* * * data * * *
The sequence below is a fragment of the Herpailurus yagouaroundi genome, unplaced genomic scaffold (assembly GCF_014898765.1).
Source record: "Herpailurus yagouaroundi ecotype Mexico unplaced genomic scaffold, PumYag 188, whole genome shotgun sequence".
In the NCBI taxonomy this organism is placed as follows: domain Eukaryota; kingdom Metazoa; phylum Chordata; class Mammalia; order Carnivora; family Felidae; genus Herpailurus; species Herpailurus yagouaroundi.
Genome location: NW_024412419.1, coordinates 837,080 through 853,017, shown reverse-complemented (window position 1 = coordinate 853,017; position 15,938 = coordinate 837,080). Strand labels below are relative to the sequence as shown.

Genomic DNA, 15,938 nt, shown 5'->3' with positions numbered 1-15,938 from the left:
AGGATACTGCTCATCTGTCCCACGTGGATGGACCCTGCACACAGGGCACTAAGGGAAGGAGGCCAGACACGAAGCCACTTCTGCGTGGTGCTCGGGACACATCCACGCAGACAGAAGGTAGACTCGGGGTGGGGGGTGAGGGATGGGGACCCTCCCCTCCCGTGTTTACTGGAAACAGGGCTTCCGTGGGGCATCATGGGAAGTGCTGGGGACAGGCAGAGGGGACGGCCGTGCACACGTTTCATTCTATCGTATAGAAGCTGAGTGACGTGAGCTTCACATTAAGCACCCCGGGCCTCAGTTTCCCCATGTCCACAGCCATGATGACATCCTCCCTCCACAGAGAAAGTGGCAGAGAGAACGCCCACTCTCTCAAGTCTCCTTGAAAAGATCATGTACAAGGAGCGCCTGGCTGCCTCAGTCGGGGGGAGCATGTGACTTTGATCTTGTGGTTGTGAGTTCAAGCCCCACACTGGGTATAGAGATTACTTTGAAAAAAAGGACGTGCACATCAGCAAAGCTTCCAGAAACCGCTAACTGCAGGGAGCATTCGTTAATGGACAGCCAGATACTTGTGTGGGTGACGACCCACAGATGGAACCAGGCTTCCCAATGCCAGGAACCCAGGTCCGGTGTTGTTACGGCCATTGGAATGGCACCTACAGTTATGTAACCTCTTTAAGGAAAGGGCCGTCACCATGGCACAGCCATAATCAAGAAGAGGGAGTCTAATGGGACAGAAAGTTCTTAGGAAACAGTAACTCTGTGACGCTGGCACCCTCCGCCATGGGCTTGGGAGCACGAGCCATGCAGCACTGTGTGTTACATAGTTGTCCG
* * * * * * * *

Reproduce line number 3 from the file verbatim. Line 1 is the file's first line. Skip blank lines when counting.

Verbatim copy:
In the NCBI taxonomy this organism is placed as follows: domain Eukaryota; kingdom Metazoa; phylum Chordata; class Mammalia; order Carnivora; family Felidae; genus Herpailurus; species Herpailurus yagouaroundi.